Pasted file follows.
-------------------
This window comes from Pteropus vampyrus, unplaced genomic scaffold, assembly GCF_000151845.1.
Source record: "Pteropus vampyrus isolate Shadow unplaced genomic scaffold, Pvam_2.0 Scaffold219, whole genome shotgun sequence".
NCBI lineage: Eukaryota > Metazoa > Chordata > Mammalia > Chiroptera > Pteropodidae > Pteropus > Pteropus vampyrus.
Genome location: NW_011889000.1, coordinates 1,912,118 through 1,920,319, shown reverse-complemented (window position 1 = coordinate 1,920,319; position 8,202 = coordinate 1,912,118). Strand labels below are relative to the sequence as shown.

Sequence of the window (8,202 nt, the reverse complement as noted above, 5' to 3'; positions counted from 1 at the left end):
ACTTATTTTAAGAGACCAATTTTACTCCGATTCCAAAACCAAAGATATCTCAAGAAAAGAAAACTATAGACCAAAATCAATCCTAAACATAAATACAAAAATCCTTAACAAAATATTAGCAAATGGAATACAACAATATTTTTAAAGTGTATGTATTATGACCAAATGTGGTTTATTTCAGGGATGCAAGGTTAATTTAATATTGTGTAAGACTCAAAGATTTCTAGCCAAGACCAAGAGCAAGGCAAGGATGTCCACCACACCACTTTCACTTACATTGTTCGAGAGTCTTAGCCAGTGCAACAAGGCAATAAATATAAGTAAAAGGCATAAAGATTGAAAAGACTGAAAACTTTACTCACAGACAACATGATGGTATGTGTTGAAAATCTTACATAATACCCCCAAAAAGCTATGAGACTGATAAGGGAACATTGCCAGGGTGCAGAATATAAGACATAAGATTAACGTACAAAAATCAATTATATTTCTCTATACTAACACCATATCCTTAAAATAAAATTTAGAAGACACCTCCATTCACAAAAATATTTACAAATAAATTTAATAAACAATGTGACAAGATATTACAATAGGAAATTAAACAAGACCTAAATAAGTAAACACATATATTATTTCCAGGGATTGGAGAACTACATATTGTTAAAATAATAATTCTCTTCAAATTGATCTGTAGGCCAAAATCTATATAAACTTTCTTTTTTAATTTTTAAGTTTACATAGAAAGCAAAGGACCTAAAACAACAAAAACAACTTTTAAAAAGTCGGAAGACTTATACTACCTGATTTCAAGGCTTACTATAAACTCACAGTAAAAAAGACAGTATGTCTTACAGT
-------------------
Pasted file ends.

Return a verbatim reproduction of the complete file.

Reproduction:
This window comes from Pteropus vampyrus, unplaced genomic scaffold, assembly GCF_000151845.1.
Source record: "Pteropus vampyrus isolate Shadow unplaced genomic scaffold, Pvam_2.0 Scaffold219, whole genome shotgun sequence".
NCBI lineage: Eukaryota > Metazoa > Chordata > Mammalia > Chiroptera > Pteropodidae > Pteropus > Pteropus vampyrus.
Genome location: NW_011889000.1, coordinates 1,912,118 through 1,920,319, shown reverse-complemented (window position 1 = coordinate 1,920,319; position 8,202 = coordinate 1,912,118). Strand labels below are relative to the sequence as shown.

Sequence of the window (8,202 nt, the reverse complement as noted above, 5' to 3'; positions counted from 1 at the left end):
ACTTATTTTAAGAGACCAATTTTACTCCGATTCCAAAACCAAAGATATCTCAAGAAAAGAAAACTATAGACCAAAATCAATCCTAAACATAAATACAAAAATCCTTAACAAAATATTAGCAAATGGAATACAACAATATTTTTAAAGTGTATGTATTATGACCAAATGTGGTTTATTTCAGGGATGCAAGGTTAATTTAATATTGTGTAAGACTCAAAGATTTCTAGCCAAGACCAAGAGCAAGGCAAGGATGTCCACCACACCACTTTCACTTACATTGTTCGAGAGTCTTAGCCAGTGCAACAAGGCAATAAATATAAGTAAAAGGCATAAAGATTGAAAAGACTGAAAACTTTACTCACAGACAACATGATGGTATGTGTTGAAAATCTTACATAATACCCCCAAAAAGCTATGAGACTGATAAGGGAACATTGCCAGGGTGCAGAATATAAGACATAAGATTAACGTACAAAAATCAATTATATTTCTCTATACTAACACCATATCCTTAAAATAAAATTTAGAAGACACCTCCATTCACAAAAATATTTACAAATAAATTTAATAAACAATGTGACAAGATATTACAATAGGAAATTAAACAAGACCTAAATAAGTAAACACATATATTATTTCCAGGGATTGGAGAACTACATATTGTTAAAATAATAATTCTCTTCAAATTGATCTGTAGGCCAAAATCTATATAAACTTTCTTTTTTAATTTTTAAGTTTACATAGAAAGCAAAGGACCTAAAACAACAAAAACAACTTTTAAAAAGTCGGAAGACTTATACTACCTGATTTCAAGGCTTACTATAAACTCACAGTAAAAAAGACAGTATGTCTTACAGT